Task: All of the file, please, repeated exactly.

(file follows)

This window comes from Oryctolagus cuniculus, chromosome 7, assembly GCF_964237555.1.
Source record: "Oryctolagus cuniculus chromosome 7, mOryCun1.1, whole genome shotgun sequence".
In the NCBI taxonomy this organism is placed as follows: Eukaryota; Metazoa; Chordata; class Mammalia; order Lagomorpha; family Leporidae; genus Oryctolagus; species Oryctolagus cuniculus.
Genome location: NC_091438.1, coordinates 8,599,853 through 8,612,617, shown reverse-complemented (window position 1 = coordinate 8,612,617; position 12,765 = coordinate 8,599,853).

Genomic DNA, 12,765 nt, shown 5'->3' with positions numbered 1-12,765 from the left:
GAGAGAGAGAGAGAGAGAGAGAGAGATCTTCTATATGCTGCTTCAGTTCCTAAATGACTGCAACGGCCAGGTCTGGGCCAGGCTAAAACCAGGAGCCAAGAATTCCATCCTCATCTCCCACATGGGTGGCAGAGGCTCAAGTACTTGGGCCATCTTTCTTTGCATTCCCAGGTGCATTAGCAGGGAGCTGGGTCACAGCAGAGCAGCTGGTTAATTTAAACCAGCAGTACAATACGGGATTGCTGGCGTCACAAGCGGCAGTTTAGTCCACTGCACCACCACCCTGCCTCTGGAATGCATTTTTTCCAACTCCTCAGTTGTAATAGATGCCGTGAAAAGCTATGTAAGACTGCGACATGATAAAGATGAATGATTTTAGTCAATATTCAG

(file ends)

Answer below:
This window comes from Oryctolagus cuniculus, chromosome 7, assembly GCF_964237555.1.
Source record: "Oryctolagus cuniculus chromosome 7, mOryCun1.1, whole genome shotgun sequence".
In the NCBI taxonomy this organism is placed as follows: Eukaryota; Metazoa; Chordata; class Mammalia; order Lagomorpha; family Leporidae; genus Oryctolagus; species Oryctolagus cuniculus.
Genome location: NC_091438.1, coordinates 8,599,853 through 8,612,617, shown reverse-complemented (window position 1 = coordinate 8,612,617; position 12,765 = coordinate 8,599,853).

Genomic DNA, 12,765 nt, shown 5'->3' with positions numbered 1-12,765 from the left:
GAGAGAGAGAGAGAGAGAGAGAGAGATCTTCTATATGCTGCTTCAGTTCCTAAATGACTGCAACGGCCAGGTCTGGGCCAGGCTAAAACCAGGAGCCAAGAATTCCATCCTCATCTCCCACATGGGTGGCAGAGGCTCAAGTACTTGGGCCATCTTTCTTTGCATTCCCAGGTGCATTAGCAGGGAGCTGGGTCACAGCAGAGCAGCTGGTTAATTTAAACCAGCAGTACAATACGGGATTGCTGGCGTCACAAGCGGCAGTTTAGTCCACTGCACCACCACCCTGCCTCTGGAATGCATTTTTTCCAACTCCTCAGTTGTAATAGATGCCGTGAAAAGCTATGTAAGACTGCGACATGATAAAGATGAATGATTTTAGTCAATATTCAG